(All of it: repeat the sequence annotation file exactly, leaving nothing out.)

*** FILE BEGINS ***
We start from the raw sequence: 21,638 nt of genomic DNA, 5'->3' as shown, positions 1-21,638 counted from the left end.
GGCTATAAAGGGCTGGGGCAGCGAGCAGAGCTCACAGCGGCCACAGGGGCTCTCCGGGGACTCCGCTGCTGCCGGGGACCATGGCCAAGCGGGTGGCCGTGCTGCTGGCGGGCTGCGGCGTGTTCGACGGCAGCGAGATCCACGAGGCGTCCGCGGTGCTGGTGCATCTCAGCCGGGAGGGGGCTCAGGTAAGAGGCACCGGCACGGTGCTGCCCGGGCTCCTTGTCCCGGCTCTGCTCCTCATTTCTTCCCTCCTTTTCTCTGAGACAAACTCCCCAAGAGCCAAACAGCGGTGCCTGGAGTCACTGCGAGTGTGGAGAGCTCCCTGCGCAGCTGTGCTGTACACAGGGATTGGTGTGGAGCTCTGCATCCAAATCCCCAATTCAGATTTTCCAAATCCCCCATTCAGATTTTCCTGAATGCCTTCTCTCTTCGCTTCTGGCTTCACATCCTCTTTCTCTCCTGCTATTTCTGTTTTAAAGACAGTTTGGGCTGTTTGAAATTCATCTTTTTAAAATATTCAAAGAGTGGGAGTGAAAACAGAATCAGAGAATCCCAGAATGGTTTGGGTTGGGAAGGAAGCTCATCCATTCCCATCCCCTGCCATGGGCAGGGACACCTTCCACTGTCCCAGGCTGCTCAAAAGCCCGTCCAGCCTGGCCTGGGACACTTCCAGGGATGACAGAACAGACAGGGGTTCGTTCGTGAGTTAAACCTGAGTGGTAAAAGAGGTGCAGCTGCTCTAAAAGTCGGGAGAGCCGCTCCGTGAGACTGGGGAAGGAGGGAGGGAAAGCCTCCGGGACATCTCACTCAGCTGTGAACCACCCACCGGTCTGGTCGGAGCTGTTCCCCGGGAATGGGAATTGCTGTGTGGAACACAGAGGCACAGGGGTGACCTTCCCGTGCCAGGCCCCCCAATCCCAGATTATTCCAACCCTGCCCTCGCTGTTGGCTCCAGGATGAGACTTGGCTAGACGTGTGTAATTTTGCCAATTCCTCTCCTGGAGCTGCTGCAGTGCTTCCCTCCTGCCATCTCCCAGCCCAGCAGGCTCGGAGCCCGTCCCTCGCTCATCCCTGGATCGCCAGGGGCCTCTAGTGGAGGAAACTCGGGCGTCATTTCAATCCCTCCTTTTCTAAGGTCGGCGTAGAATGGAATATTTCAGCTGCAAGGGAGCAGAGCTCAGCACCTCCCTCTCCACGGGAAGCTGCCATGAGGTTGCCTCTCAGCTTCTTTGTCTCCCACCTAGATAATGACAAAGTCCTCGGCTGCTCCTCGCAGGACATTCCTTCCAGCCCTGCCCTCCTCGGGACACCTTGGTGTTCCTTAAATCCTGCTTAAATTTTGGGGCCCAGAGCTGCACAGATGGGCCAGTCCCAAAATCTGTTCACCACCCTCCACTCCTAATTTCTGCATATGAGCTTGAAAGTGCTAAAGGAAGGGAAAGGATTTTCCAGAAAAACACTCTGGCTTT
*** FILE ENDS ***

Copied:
We start from the raw sequence: 21,638 nt of genomic DNA, 5'->3' as shown, positions 1-21,638 counted from the left end.
GGCTATAAAGGGCTGGGGCAGCGAGCAGAGCTCACAGCGGCCACAGGGGCTCTCCGGGGACTCCGCTGCTGCCGGGGACCATGGCCAAGCGGGTGGCCGTGCTGCTGGCGGGCTGCGGCGTGTTCGACGGCAGCGAGATCCACGAGGCGTCCGCGGTGCTGGTGCATCTCAGCCGGGAGGGGGCTCAGGTAAGAGGCACCGGCACGGTGCTGCCCGGGCTCCTTGTCCCGGCTCTGCTCCTCATTTCTTCCCTCCTTTTCTCTGAGACAAACTCCCCAAGAGCCAAACAGCGGTGCCTGGAGTCACTGCGAGTGTGGAGAGCTCCCTGCGCAGCTGTGCTGTACACAGGGATTGGTGTGGAGCTCTGCATCCAAATCCCCAATTCAGATTTTCCAAATCCCCCATTCAGATTTTCCTGAATGCCTTCTCTCTTCGCTTCTGGCTTCACATCCTCTTTCTCTCCTGCTATTTCTGTTTTAAAGACAGTTTGGGCTGTTTGAAATTCATCTTTTTAAAATATTCAAAGAGTGGGAGTGAAAACAGAATCAGAGAATCCCAGAATGGTTTGGGTTGGGAAGGAAGCTCATCCATTCCCATCCCCTGCCATGGGCAGGGACACCTTCCACTGTCCCAGGCTGCTCAAAAGCCCGTCCAGCCTGGCCTGGGACACTTCCAGGGATGACAGAACAGACAGGGGTTCGTTCGTGAGTTAAACCTGAGTGGTAAAAGAGGTGCAGCTGCTCTAAAAGTCGGGAGAGCCGCTCCGTGAGACTGGGGAAGGAGGGAGGGAAAGCCTCCGGGACATCTCACTCAGCTGTGAACCACCCACCGGTCTGGTCGGAGCTGTTCCCCGGGAATGGGAATTGCTGTGTGGAACACAGAGGCACAGGGGTGACCTTCCCGTGCCAGGCCCCCCAATCCCAGATTATTCCAACCCTGCCCTCGCTGTTGGCTCCAGGATGAGACTTGGCTAGACGTGTGTAATTTTGCCAATTCCTCTCCTGGAGCTGCTGCAGTGCTTCCCTCCTGCCATCTCCCAGCCCAGCAGGCTCGGAGCCCGTCCCTCGCTCATCCCTGGATCGCCAGGGGCCTCTAGTGGAGGAAACTCGGGCGTCATTTCAATCCCTCCTTTTCTAAGGTCGGCGTAGAATGGAATATTTCAGCTGCAAGGGAGCAGAGCTCAGCACCTCCCTCTCCACGGGAAGCTGCCATGAGGTTGCCTCTCAGCTTCTTTGTCTCCCACCTAGATAATGACAAAGTCCTCGGCTGCTCCTCGCAGGACATTCCTTCCAGCCCTGCCCTCCTCGGGACACCTTGGTGTTCCTTAAATCCTGCTTAAATTTTGGGGCCCAGAGCTGCACAGATGGGCCAGTCCCAAAATCTGTTCACCACCCTCCACTCCTAATTTCTGCATATGAGCTTGAAAGTGCTAAAGGAAGGGAAAGGATTTTCCAGAAAAACACTCTGGCTTT